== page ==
Back in October, the delightfully wistful Shugo Tokumaru toured our greater continent in support of his latest full-length -- and first proper US release -- Exit. During his first stop over in New York on this tour, we took him to the park to grill him and his broken English while police helicopters circled above.
To quote a genius, Shugo Tokumaru's unassuming demeanor and soft-spoken confidence belie the ability and songwriting grace that he wields while on stage. It's obvious that whatever he lacks in command of our language, he more than makes up for with his command of our stages. without boxing him into any geographical or cultural constraints, Shugo's sound is a bit like fellow Japanese musicians Cornelius and the guitar-playing bravado and quirk of a PWRFL Power. But he is much more accessible than either of these comparisons and his unique ability to own the stage without losing any of his charm may be the defining factor for Shugo's American success-potential.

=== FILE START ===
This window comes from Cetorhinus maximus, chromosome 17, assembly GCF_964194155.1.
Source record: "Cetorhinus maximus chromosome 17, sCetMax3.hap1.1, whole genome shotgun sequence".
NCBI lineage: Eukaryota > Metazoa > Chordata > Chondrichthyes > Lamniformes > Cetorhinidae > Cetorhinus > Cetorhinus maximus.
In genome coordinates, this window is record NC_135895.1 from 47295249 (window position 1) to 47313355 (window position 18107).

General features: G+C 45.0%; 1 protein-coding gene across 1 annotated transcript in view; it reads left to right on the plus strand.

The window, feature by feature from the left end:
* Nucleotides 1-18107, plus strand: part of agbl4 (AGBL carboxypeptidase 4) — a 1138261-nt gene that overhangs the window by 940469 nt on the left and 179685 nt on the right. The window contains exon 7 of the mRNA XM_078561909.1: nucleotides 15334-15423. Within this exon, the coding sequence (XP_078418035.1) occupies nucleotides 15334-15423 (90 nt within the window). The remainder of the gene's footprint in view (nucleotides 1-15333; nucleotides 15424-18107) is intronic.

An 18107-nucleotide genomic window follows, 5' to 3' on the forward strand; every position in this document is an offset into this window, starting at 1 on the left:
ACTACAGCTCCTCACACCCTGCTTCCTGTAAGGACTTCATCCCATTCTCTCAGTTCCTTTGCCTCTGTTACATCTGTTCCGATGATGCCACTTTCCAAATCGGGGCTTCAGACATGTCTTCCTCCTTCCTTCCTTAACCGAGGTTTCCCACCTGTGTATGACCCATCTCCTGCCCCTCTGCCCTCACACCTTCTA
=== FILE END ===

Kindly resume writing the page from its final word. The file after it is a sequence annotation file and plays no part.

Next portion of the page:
We thought conducting this interview in front of kids playing would be the perfect backdrop for a songwriter whose music channels a childlike innocence with a legitimacy few of his craft can boast. So we took Shugo and his manager/interpreter to the lovely-by-day, needle-filled-by-night Tompkins Square Park where he name dropped Ten Kens and DMBQ and went on to discuss, among other things, the role of traditional Japanese music versus modern rock in his songs, his music videos, Beach Boys versus The Beatles and how he almost got sued by Almost Gold before eventually being signed to them. Here's our interview from that day, we won't hold it against you if you fast forward to the parts of him shredding on the guitar.